The same concept may be true in the aftermath of an addiction to drugs or alcohol. During recovery from addiction, a person may feel like a burden, or they may recognize the burden that addiction put on their family and friends. Remembering that everyone needs help sometimes and that you enrich the lives of those around you in many ways, regardless of how much help you need, can help you work toward overcoming this feeling of being a burden.

How to overcome it

There are a variety of different strategies you can try to overcome the feeling of being a burden to those around you. Read on for a few ideas.

Build self-esteem

Since low self-esteem is a cornerstone of this feeling in most cases, working to build your self-esteem can often bring positive results over time. A few ways to work on increasing your self-esteem include:

  • Repeating positive affirmations daily
  • Spending more time with people who make you feel loved and appreciated
  • Setting achievable goals and tasks and completing them
  • Challenging negative thoughts when they appear and replacing them with positive ones
  • Cultivating healthy habits, such as eating well and exercising
  • Joining support groups where you can connect with a community of people who may be coping with the same challenges and can validate your feelings

You deserve emotional support

Sometimes, it can be helpful to imagine if the situation were reversed. If someone you love was asking you for help, support, or space the way you’re asking them now, how would you feel? You’d likely be happy to offer whatever you could to help them experience safety, fulfillment, and love.

Thinking about situations this way can help you remind yourself that you’re just as worthy of being loved and having your needs met as they are and that the people you love want to support you just as you want to support them.

If you’re struggling to reach out for help, know that there are many different types of resources that can provide support. Mental health treatment, which we’ll discuss further below, can help you process complex emotions related to your self-worth and feeling like a burden. You can also search for online communities dedicated to helping members address low self-esteem or similar concerns. The following are additional resources that you can utilize if you’re urgently seeking support for specific challenges:

Reframe your apologies

People who feel like a burden to others will often find themselves constantly apologizing for expressing their needs or accepting help. Next time you’re tempted to take this route, consider pausing to reframe your apology first.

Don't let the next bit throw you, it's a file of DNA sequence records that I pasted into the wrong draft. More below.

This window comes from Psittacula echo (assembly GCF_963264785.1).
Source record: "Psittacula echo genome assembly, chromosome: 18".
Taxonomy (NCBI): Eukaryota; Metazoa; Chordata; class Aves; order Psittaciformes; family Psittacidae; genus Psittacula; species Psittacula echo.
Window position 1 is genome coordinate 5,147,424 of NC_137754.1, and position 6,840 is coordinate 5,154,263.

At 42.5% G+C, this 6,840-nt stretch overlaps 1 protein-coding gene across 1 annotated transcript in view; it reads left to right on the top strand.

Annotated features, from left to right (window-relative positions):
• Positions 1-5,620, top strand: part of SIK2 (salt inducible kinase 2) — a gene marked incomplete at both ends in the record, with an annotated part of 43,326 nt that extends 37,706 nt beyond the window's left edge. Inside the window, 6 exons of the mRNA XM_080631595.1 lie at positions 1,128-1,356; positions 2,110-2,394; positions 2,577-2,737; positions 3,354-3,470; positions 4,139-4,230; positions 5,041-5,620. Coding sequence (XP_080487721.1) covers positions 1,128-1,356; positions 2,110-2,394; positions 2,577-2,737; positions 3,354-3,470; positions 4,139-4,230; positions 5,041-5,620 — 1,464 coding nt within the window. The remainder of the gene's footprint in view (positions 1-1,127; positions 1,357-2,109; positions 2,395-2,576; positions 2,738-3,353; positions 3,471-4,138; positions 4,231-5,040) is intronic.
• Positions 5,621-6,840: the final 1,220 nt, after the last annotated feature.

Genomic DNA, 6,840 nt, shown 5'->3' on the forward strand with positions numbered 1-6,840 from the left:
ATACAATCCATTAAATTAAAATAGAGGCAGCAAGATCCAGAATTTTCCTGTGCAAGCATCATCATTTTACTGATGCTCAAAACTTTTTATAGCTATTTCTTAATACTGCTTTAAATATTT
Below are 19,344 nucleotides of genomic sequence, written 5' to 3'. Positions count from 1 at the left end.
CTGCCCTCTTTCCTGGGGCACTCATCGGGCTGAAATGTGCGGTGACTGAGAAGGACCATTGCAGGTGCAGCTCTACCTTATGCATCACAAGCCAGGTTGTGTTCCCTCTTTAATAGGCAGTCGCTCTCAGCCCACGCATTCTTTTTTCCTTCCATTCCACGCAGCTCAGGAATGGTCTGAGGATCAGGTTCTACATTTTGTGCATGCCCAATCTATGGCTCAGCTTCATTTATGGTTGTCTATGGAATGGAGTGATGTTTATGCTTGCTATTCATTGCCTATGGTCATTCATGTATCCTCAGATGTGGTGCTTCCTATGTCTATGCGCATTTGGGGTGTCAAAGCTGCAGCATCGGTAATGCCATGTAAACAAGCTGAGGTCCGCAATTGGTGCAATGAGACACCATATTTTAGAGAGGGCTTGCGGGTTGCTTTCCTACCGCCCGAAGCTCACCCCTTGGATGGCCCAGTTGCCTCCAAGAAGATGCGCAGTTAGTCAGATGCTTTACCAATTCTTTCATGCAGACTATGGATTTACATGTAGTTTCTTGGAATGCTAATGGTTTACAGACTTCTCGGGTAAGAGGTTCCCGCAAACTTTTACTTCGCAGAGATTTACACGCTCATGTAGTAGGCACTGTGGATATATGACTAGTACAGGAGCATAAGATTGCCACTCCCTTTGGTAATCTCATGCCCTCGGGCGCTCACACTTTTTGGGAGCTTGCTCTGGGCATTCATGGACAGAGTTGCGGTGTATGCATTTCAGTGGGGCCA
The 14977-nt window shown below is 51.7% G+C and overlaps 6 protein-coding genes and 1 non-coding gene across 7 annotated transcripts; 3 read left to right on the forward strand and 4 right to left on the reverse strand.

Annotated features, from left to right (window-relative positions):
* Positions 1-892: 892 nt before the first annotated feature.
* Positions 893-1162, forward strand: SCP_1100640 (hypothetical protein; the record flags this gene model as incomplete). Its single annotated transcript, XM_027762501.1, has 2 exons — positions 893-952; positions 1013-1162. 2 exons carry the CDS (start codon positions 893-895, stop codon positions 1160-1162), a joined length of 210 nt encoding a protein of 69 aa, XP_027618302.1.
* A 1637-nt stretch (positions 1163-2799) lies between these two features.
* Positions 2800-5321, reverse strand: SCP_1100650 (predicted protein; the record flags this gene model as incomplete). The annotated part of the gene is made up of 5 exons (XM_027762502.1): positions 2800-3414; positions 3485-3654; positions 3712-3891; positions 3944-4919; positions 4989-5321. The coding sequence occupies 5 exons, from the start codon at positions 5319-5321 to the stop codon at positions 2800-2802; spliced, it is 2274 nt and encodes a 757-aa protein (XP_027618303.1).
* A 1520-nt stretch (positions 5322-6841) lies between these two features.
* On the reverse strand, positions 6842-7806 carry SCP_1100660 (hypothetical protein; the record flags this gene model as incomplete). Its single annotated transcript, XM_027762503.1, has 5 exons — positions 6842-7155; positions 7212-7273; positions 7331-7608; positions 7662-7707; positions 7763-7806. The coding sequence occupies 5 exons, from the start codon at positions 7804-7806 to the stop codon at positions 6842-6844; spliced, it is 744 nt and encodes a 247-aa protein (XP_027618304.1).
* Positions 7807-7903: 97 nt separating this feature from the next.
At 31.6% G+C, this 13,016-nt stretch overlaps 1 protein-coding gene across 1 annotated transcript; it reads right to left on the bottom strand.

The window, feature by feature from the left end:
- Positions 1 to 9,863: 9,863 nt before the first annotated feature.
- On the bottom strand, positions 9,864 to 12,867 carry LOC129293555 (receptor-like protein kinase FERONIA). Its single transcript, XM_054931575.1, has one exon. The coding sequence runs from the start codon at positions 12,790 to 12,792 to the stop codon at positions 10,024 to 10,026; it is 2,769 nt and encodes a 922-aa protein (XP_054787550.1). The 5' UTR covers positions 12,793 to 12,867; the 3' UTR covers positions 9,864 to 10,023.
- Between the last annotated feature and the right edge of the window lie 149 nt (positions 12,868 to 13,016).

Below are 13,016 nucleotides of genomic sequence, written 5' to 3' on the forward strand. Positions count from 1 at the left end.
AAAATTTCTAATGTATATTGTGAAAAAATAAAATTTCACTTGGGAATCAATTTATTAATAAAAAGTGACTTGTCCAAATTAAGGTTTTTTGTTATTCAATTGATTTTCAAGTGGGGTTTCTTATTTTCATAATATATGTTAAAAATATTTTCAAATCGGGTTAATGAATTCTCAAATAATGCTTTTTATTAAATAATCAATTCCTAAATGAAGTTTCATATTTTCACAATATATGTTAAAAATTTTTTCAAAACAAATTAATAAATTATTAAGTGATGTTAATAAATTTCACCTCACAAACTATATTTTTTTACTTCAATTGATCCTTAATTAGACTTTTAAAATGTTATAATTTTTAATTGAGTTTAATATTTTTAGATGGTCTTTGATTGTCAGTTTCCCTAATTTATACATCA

For example, instead of apologizing for being a few minutes late to meet someone, you could thank them for waiting. Putting a positive spin on the sentiment may help change the way you think over time. It can shift your perception from you asking for help or understanding to other people offering help or understanding because they care about you.

Gain compassionate insight into cognitive distortions

Seek emotional support through online therapy

Connecting with a mental health professional can be a powerful way to start shifting the narrative in your head that you’re a burden to others. Especially if you receive cognitive behavioral therapy (CBT), the most common method today and the “gold standard for psychotherapy,” your provider can help you identify and replace negative thought patterns.

The premise of CBT is that thoughts cause feelings, so adjusting warped thoughts—such as the notion that you’re a burden—can help you avoid some negative feelings. A trained mental health professional can also help you sort through any past trauma, build self-esteem, and improve your communication skills to enable you to better ask for what you want and need. 

Depending on your preferences, you can meet with a therapist in person or virtually. If you prefer to seek therapy from the comfort of your own home, online therapy is an available option. Research suggests that it’s “clinically efficacious” and offers essentially equivalent benefits to traditional, in-person sessions. Combined with its relative availability and affordability, it has become the option of choice for many.

With a virtual therapy platform like BetterHelp, you can be matched with a licensed therapist whom you can speak with via phone, video call, and/or online chat. You can also contact your therapist outside of sessions, through in-app messaging. Whatever therapy method you prefer, know that there are professionals out there who can help you with the challenges you may be facing.


Feeling like a burden can be taxing because it may prevent you from having your needs met or asking for help when necessary. Plus, it can cause you stress to be constantly worrying about whether you’re inconveniencing someone. The strategies on this list may help you start to shift this thought pattern over time.